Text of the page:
In our previous blog, we discussed how using recycled aggregate rather than virgin material can be beneficial for keeping cost down and for helping organisations to operate in a more environmentally friendly manner.
This week we are going to look at the Recycled Aggregate Quality Protocol – how it helps to ensure products are no longer classed as waste and why it is important to make sure it has been followed correctly.
What is a Quality Protocol?
It is illegal to use waste on site for construction without having a permit or exemption. While recycled aggregates are manufactured from inert waste, if they are produced in line with the Recycled Aggregate Quality Protocol then they no longer need to be treated as a waste product.
The quality protocol sets out end of waste criteria for the production and use of a recycled aggregate product from a specific waste type to a product. It clearly sets out the steps that must be taken for waste to become non-waste.
“The quality protocols aim to produce high-quality products from waste materials to promote greater recovery and recycling” – The Environment Agency
Both producers and users are not legally obliged to comply with the recycled aggregate quality Protocol. However, if they do not then the aggregate will be considered to be waste. Consequently, waste management controls will apply to the handling, transport and use of the aggregate. This includes:
- A waste carriers license;
- Use of a waste transfer note;
- Obtaining evidence that the aggregate is not contaminated;
- The receiving site has either a U1 exemption for the use of waste in construction or an environmental permit;
- Evidence of where the aggregates have been used on site via a tracking form of schematic drawings.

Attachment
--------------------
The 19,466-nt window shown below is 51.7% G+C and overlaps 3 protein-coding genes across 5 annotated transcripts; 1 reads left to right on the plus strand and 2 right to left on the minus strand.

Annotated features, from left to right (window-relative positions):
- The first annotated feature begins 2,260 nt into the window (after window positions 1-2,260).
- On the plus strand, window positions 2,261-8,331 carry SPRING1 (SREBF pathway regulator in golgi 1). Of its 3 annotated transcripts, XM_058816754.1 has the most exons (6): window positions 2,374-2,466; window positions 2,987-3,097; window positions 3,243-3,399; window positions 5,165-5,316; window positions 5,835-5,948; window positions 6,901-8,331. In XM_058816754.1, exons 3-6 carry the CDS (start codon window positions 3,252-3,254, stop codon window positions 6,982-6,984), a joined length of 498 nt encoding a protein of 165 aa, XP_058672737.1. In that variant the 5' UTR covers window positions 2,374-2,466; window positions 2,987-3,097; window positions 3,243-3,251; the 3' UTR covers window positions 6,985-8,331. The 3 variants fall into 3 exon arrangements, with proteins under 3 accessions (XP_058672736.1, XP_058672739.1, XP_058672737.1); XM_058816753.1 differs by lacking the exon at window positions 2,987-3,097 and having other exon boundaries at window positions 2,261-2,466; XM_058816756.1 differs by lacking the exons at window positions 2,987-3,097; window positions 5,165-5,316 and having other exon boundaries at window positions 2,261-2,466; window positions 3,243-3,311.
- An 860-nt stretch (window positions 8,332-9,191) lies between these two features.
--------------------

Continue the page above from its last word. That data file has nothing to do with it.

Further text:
How can you be sure that the protocol has been followed?
Before purchasing recycled aggregates, their suitability for the specified use should be checked. Recycled Aggregates should not be purchased from just anyone, suppliers must meet the Recycled Aggregate Quality Protocol.
Producers of recycled aggregates should be audited by a competent environmental expert, who will review and ensure that procedures when producing recycled aggregates are produced in line with the Recycled Aggregate Quality Protocol.
Example evidence includes but is not limited to:
- A factory production control system;
- Pre-acceptance and acceptance procedures;
- An environmental permit;
- A waste carriers license;
- Engineering specifications in line with industry standards tested at UKAS accredited labs;
- Training of staff;
- Delivery tickets to confirm the material is a product and not a waste.
This required documentation must be obtained and kept on site for the duration of the project.
Do you know whether the recycled aggregate you are using has been produced in accordance with the Recycled Aggregate Quality Protocol?